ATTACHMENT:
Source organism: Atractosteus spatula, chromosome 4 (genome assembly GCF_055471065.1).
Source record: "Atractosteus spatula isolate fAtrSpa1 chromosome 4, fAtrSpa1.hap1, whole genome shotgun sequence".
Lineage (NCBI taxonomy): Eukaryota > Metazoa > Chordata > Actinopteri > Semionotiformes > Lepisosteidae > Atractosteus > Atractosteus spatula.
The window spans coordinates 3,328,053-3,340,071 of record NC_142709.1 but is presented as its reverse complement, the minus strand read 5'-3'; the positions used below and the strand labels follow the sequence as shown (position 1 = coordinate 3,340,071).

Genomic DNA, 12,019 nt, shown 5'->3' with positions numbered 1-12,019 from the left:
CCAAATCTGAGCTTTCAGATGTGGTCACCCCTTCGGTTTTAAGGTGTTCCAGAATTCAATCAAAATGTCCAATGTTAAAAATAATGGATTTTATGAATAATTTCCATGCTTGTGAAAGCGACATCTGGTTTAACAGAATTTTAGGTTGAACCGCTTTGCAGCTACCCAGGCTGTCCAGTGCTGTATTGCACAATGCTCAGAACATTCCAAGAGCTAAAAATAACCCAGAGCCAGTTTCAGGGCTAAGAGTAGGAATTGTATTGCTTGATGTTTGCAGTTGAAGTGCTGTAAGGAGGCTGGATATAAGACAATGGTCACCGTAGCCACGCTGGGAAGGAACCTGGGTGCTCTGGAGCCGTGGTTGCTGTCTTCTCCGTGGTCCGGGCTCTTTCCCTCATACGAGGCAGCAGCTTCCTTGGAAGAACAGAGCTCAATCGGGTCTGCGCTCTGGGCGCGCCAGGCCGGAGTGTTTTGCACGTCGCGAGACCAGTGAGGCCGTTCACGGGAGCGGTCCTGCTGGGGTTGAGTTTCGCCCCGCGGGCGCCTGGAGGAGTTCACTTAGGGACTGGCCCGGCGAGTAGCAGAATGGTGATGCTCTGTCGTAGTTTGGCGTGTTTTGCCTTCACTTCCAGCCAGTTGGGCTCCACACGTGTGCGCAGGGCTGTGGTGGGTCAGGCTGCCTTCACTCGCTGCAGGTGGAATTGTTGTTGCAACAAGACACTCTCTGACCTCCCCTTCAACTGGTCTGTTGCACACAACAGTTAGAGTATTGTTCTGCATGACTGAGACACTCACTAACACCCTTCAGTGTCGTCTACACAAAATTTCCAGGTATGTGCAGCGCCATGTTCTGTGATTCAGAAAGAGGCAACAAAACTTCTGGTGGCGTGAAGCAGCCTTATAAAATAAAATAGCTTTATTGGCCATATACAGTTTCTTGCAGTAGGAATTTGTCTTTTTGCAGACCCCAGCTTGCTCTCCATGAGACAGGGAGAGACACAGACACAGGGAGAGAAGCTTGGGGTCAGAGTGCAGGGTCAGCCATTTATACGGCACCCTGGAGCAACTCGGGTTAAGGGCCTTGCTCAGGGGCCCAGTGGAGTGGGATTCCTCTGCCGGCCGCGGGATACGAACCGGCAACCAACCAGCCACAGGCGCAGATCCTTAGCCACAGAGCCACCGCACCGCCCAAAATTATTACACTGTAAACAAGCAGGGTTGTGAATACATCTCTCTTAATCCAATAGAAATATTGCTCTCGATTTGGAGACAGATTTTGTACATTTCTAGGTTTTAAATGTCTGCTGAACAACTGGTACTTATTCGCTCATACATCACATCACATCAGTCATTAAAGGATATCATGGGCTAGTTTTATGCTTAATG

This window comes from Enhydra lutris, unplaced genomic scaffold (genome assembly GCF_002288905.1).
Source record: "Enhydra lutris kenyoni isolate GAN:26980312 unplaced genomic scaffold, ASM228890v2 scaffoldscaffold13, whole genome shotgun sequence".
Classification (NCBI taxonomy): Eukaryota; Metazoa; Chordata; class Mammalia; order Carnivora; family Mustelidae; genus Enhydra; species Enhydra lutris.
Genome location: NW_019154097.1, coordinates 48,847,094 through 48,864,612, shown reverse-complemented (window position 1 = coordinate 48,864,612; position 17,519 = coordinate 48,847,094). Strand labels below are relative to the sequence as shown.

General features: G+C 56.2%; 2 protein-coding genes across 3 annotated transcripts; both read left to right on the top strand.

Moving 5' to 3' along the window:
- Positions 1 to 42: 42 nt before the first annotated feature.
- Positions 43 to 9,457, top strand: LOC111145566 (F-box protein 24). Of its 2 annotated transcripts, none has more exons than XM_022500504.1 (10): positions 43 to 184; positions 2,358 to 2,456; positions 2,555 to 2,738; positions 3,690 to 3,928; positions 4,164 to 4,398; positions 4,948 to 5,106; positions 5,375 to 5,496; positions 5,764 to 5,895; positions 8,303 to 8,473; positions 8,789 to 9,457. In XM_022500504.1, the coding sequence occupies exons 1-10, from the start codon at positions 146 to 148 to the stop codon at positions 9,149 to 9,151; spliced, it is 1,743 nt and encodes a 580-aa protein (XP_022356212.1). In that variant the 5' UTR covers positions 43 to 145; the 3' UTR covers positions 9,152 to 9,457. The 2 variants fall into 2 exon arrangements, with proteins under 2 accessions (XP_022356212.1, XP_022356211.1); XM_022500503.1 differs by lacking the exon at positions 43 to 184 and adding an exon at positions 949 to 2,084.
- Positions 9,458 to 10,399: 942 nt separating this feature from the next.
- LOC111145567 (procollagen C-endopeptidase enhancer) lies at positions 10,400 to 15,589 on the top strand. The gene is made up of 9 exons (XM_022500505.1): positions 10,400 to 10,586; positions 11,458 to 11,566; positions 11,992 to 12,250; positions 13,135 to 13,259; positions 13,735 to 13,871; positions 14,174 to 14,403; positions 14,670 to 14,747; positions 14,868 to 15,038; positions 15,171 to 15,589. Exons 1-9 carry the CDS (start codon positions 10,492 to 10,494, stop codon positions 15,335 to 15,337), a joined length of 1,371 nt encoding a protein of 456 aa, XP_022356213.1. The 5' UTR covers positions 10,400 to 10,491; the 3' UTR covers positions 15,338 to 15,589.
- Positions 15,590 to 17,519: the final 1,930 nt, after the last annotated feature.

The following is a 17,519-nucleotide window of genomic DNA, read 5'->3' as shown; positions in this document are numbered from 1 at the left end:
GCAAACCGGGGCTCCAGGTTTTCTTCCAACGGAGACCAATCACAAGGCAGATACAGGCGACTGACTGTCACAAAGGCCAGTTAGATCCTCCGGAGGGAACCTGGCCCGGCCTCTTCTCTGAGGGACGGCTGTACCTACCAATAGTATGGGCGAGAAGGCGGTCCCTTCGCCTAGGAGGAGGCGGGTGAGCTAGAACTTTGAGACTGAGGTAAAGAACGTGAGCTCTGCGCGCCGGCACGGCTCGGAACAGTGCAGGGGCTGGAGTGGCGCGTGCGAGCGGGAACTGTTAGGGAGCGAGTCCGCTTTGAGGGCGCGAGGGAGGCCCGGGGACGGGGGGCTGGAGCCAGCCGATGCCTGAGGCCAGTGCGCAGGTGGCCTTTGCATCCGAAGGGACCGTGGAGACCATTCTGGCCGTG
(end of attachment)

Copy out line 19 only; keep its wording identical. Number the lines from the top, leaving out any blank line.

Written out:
GCAAACCGGGGCTCCAGGTTTTCTTCCAACGGAGACCAATCACAAGGCAGATACAGGCGACTGACTGTCACAAAGGCCAGTTAGATCCTCCGGAGGGAACCTGGCCCGGCCTCTTCTCTGAGGGACGGCTGTACCTACCAATAGTATGGGCGAGAAGGCGGTCCCTTCGCCTAGGAGGAGGCGGGTGAGCTAGAACTTTGAGACTGAGGTAAAGAACGTGAGCTCTGCGCGCCGGCACGGCTCGGAACAGTGCAGGGGCTGGAGTGGCGCGTGCGAGCGGGAACTGTTAGGGAGCGAGTCCGCTTTGAGGGCGCGAGGGAGGCCCGGGGACGGGGGGCTGGAGCCAGCCGATGCCTGAGGCCAGTGCGCAGGTGGCCTTTGCATCCGAAGGGACCGTGGAGACCATTCTGGCCGTG